We set out to determine whether T. gondii infection induces signs of AD in C57BL/6 (wild-type) mice including Aβ production, which is known to alter NMDAR signaling [19]. Here, we show that T. gondii causes signs of neurodegeneration in wild-type mice. We demonstrate that as infection progresses, T. gondii induces loss of NMDAR signal with concomitant induction of AD pathology including production of hyperphosphorylated Tau and Aβ immunoreactivity in the brain. We also observed neuronal death in the olfactory bulb accompanied by alterations in olfactory sensitivity which is known to occur in patients with AD [20]. The effects on the latter varied depending on sex: While olfactory sensitivity was reduced in male mice, females showed intact olfactory ability. Infected mice also showed alterations in social behavior, anxiety-like symptoms, and alterations in spatial learning. Thus, T. gondii can directly confer neurodegenerative and behavioral signs of AD in infected wild-type mice.

Methods

Mice

Eight- to 12-week-old C57BL/6 (wild-type) male and female mice were purchased from Jackson Laboratories. Mice were bred and housed under specific pathogen-free conditions in the animal facility at Cornell University.

T. gondii infection in mice

Mice were randomly assigned to mock-infected and T. gondii-infected groups. T. gondii was orally infected following the infection protocol from Mahamed et al. [6]. Briefly, wild-type mice were infected with 10 T. gondii ME49 cysts which were maintained in Swiss Webster mice and isolated before infection. Survival rates and weight loss were monitored daily. For our experiments, groups of mice were euthanized at 15, 30, 60, and 90 days post infection and tissues (brain, spleen, spinal cord) were collected for further processing.

Antibodies and reagents

Anti-APP antibody (6E10) was purchased from Covance (Cat# SIG-39320-1000). Anti-beta amyloid was purchased from Abcam (Cat#2539). Anti-T. gondii antibody was purchased from US biologicals (Cat# T8075-01). BAG1 was a gift from Dr. Dubey. Normal mouse IgG (SC-2025) and normal rabbit IgG (SC-2027) were used as isotype controls to test the specificity of the 6E10 and BAG1 antibodies, respectively. Anti-phospho-Tau antibody (AT8) was purchased from Thermofisher (Cat# MN1020). Anti-NeuN was purchased from Cell Signaling (Cat# 12943S) or Abcam (ab104224). Anti-VGLUT2 (Cat#71555S), anti-GAPDH (Cat# 2118), and anti-Tau (Cat#4019) antibodies were purchased from Cell Signaling. Anti-NMDAR (Cat# ab17345), anti-VGLUT1 (Cat# ab134283), and anti-GAD67 (Cat# ab26116) antibodies were purchased from Abcam. Thioflavin S was purchased from (Sigma Aldrich) and neuro-tracer from Life Technologies.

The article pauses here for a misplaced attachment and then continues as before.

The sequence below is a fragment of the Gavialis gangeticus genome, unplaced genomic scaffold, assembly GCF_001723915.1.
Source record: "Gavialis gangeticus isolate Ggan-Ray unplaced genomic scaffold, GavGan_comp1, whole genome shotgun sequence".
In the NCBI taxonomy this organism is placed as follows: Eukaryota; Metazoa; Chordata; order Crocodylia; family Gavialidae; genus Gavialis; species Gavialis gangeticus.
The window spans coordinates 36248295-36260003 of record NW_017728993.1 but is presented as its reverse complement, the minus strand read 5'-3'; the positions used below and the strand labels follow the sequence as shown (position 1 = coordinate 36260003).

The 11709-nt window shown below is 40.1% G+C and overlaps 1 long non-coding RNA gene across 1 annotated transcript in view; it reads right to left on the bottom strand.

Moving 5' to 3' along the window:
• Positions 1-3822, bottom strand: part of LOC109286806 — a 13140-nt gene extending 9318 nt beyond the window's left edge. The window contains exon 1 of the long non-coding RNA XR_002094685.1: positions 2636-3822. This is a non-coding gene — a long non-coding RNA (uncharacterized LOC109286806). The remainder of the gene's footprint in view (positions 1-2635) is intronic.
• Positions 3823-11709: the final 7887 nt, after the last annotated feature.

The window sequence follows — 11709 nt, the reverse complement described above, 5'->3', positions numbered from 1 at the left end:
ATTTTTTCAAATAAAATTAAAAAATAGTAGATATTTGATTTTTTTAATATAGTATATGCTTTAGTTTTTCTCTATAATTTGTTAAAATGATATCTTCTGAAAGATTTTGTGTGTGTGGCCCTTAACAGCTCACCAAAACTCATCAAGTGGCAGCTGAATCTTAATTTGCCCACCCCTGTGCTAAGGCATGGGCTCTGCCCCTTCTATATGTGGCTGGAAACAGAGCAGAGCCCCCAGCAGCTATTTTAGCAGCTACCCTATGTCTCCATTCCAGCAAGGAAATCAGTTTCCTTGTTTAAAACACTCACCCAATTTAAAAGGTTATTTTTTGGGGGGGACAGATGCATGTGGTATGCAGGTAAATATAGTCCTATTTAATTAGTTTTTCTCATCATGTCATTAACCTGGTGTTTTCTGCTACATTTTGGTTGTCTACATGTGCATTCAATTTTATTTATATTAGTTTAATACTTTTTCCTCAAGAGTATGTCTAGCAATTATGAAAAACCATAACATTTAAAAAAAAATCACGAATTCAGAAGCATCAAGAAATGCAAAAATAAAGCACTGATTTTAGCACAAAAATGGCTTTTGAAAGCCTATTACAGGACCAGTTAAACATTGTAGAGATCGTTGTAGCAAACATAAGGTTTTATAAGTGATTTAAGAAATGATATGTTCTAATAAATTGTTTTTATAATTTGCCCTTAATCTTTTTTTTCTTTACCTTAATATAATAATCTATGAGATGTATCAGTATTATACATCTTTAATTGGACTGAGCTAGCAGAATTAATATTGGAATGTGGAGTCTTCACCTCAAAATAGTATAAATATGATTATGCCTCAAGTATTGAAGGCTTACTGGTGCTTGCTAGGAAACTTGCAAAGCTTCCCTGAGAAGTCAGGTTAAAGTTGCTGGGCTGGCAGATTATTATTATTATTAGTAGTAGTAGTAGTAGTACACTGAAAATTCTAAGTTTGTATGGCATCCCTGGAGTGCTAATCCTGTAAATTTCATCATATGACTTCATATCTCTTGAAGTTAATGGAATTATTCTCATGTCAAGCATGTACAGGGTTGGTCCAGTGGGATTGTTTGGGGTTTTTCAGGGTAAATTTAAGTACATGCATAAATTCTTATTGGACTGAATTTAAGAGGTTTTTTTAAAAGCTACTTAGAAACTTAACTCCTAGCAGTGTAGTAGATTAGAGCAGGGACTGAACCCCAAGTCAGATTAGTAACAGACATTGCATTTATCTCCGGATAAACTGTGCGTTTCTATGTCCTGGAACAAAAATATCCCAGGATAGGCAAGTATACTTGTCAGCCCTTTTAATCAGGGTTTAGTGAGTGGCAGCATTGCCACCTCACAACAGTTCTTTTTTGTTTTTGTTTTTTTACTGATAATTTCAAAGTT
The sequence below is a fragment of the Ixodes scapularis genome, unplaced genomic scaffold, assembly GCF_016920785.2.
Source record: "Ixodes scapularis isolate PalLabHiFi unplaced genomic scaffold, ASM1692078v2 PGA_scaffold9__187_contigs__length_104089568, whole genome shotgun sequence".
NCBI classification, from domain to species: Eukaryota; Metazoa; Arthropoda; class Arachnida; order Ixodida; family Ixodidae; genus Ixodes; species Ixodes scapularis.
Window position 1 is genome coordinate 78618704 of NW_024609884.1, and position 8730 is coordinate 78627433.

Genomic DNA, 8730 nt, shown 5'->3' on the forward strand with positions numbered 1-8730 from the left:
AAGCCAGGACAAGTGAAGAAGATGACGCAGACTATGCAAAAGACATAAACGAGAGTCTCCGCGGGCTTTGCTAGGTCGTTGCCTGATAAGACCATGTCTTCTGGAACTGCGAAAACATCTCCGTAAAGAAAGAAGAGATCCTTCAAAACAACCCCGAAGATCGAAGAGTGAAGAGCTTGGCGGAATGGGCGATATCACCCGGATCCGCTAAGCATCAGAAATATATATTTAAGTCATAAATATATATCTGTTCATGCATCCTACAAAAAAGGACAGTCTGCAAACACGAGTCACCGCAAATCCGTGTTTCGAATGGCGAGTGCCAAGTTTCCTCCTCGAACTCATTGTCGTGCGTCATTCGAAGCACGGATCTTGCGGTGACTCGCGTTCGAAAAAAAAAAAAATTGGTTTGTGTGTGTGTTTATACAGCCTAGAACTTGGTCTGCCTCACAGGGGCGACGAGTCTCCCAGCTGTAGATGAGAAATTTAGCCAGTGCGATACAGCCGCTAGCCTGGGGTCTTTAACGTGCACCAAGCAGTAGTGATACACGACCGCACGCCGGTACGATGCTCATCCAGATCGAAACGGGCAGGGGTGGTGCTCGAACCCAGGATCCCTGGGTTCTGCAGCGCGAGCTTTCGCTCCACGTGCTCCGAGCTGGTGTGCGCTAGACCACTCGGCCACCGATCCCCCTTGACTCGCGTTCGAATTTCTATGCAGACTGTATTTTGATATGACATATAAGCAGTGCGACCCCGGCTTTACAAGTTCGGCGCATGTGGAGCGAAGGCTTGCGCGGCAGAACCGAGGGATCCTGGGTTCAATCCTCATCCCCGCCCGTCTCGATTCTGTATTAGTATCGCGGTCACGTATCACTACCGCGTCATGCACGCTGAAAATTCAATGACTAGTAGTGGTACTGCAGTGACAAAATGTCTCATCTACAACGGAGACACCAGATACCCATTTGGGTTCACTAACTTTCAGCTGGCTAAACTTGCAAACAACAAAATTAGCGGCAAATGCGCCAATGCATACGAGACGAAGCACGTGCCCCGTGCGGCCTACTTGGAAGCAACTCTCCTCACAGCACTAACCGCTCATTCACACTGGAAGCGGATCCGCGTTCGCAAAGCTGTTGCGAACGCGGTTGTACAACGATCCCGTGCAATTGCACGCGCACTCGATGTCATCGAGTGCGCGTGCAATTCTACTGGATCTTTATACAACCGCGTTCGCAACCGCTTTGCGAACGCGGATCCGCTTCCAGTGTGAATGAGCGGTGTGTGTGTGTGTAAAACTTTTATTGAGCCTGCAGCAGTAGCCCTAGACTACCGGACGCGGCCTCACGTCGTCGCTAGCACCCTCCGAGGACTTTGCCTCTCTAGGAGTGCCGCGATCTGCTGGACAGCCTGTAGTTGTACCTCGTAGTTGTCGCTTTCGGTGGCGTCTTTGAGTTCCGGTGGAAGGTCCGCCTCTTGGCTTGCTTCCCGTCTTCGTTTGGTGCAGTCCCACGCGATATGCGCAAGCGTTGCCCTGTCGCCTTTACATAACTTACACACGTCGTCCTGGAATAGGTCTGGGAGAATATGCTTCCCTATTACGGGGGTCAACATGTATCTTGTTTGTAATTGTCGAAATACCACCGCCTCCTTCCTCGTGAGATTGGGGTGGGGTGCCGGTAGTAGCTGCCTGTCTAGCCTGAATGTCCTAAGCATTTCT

Western blot

Immunoblots were performed on whole brain lysates from mock-infected and T. gondii-infected mice. The protein content was quantified by Bradford assay (Bio-Rad). Aliquots of samples were denatured and reduced with sodium dodecyl sulfate (SDS), and β-mercaptoethanol and equivalent concentrations of total protein were separated by SDS-PAGE. The proteins were transferred onto a nitrocellulose membrane. Non-specific protein binding was blocked by incubation with 5% bovine serum albumin (BSA) in phosphate-buffered saline (PBS) for 1 h at room temperature. The membranes were incubated with primary antibodies overnight at 4 °C (anti-NMDAR, anti-VGLUT1, anti-VGLUT2, anti-GAD67, anti-Tau, anti-phospho Tau, and anti-GAPDH), washed, and then probed with either goat anti-rabbit IgG human ads-HRP antibody (Southern Biotech, 1:2000 or goat anti-mouse IgG human ads-HRP antibody (Southern Biotech, 1:2000). Densitometry was performed on images of immunoblots for quantification with image J software.

Preparation of samples for histology

Mice were terminally anesthetized using a ketamine-xylazine cocktail and perfused with ice-cold 4% paraformaldehyde (PFA), and tissues were collected and embedded with OCT. Samples were also flash frozen in liquid nitrogen for further analysis. For immunohistochemistry, sections were cut at 5–8-um thickness and post-fixed with 4% PFA.

IHC and IFA

In general, frozen samples were washed twice with PBS and blocked with 10% goat serum/casein and incubated with anti-T. gondii primary antibodies, anti-RH strain or anti-BAG1 (1:1000), anti-NMDAR (1:200), anti-VGLUT1 (1:100), anti-VGLUT2 (1:50) or anti-GAD67 (1:100), anti-6E10 (1:200), anti-beta amyloid (1:200), anti-pTau (AT8) (1:1000), and anti-NeuN (1:200) overnight at 4 °C. Samples were washed twice with PBS and incubated with fluorochrome-conjugated secondary antibodies or horseradish peroxidase for 1 h for immunofluorescence assay (IFA) or 20 min for immunohistochemistry (IHC). For neurotracer staining, sections were incubated with neurotracer (1:500) for 30 min at room temperature. For IFA, samples were washed with PBS twice and coverslipped using vectashield with 4′,6-diamidino-2-phenylindole (DAPI) mounting media. For IHC, samples were washed with PBS twice then developed with AEC developing kit (Invitrogen) before counterstaining with hematoxylin. Slides were then coverslipped using fluoromount G mounting media. Images were captured using a Zeiss Axio Imager M1 microscope.